Tackling issues around retail rents: UKFT Rise chairman
Patrick Dudley-Williams is chairman of UKFT Rise – UKFT’s supportive community for UK fashion and textile start-ups. He is also founder and creative director of men’s lifestyle brand Reef Knots. Here, he discusses issues around retail rents in response to the coronavirus crisis
Back in March, many of us were told to shut our shops. This happened to us, at our Reef Knots store in Leadenhall Market, and you may have spotted me on the BBC News talking about the pressure this is having on businesses in the area. The pain of an entire quarter of lost revenue has been made significantly worse by our council landlord enforcing full rent and service charge during the period.
Zero revenue and continuing fixed costs make a pretty simple mathematical problem with no easy answer.
Before the closure, footfall across high streets had been drying up and despite the announcement that non-essential retail shops will be able to reopen on 15 June, we currently have no plans to open the shutters. Social distancing requirements and a lack of footfall from City workers mean that we will likely remain closed until at least the autumn. Many small fashion businesses will be in the same position at a time when physical retail was already very tough.
So, what should you do if you are experiencing the same problems?
- Do the Maths: What do you need to make this a sustainable business situation for you? Before you speak to anyone, make sure you are clear what it is you are trying to achieve and why you need it. This will make for a far more coherent argument when you speak to landlords. Everyone is going to take a hit, so work out a position that you can live with that shares the burden with all involved.
- Talk to the Landlord: Firstly, talk to your landlord immediately and explain the situation. They will already likely be talking to multiple tenants. They don’t want empty units and many landlords are giving rent holidays to tenants as they realise there will not be a queue of new occupiers if they let them fail.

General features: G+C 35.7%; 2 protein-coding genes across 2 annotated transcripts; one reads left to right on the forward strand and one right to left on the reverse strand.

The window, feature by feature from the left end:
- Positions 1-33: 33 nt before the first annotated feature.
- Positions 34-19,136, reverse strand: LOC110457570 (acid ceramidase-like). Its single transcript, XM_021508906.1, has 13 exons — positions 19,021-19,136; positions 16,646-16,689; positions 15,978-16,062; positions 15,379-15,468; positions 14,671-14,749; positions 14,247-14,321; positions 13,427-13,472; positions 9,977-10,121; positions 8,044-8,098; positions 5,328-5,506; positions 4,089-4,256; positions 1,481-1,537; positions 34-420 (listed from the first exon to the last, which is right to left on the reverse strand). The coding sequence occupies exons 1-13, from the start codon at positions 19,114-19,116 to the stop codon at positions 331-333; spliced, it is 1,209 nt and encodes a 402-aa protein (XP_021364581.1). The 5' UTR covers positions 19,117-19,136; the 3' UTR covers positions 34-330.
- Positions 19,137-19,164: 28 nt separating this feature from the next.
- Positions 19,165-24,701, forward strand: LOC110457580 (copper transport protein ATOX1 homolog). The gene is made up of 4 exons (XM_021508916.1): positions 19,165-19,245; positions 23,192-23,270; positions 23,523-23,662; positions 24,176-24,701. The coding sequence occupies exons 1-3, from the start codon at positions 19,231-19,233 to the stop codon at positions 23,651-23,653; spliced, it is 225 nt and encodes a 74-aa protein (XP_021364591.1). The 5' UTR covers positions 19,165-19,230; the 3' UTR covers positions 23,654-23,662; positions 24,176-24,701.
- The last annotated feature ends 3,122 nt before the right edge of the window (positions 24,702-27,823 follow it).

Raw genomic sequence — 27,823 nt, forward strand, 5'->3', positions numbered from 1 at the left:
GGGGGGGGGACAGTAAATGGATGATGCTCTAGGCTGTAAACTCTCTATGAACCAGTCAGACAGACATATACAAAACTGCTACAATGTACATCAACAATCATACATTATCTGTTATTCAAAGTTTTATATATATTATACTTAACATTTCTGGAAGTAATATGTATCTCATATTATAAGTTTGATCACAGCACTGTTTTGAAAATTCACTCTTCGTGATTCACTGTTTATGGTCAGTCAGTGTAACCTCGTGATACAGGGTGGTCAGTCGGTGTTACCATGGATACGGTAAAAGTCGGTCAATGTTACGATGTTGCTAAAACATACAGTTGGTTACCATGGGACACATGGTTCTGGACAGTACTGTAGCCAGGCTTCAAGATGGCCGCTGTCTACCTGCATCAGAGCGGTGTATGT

- Play the Long Game: As the situation continues to be ongoing and footfall will likely remain low for an extended period. Make sure that you leave yourself open to further negotiation in the case of a second wave or slower long-term footfall. Make it clear that you need help now, but that you may need further help in the future.
- Stronger Together: Since our tenants formed a single tenant’s association, we have been speaking to our landlord with one unified voice. This allows us to hold far greater weight in any negotiation as the downside to the landlord is greater if we do not agree. We have set up a Twitter page and attracted press attention from the Evening Standard and the BBC News.
- Access Grants & Furlough Staff: Make sure you have applied for any grants that you are entitled to. These include £10,000 and £25,000 grants for retail businesses with a rateable values up to £15,000 and £51,000 respectively. The government furlough scheme is also there to help with staff costs while you are closed.
- Service Charge: Have the services you’ve paid for been stopped? Are the lights off? Are the cleaners there? We have been told to remove rubbish from our communal bins because contractor collections aren’t happening. This sort of information will help give you the tools you need to argue for a rent or service charge holiday.
It is important to state that landlords and tenants both find themselves in a tricky situation that nobody asked for. The ability of landlords to help will depend on many factors such as their size, cash position and mortgage commitments. Clear and open discussion is the key to managing your way through this process and you must be prepared for the fact that they may not want to help.
Ultimately, the structure of retail rents and contracts may need to be overhauled post the Covid-19 crisis. The pandemic has certainly pushed forward the drive to digital retail by many years, which may in turn lead to a repricing of physical retail assets. Turnover based rents and a renegotiation of current contracts are already being discussed widely within the industry as fairer long-term solutions.
I wish you and you staff all the best in these difficult situations.
What have your experiences with landlords been like? UKFT Rise subscribers: Let us know the good and the bad – email email@example.com
UKFT is in constant dialogue with the government and is outlining the latest support available for businesses on our website. We will update the details as and when the situation changes.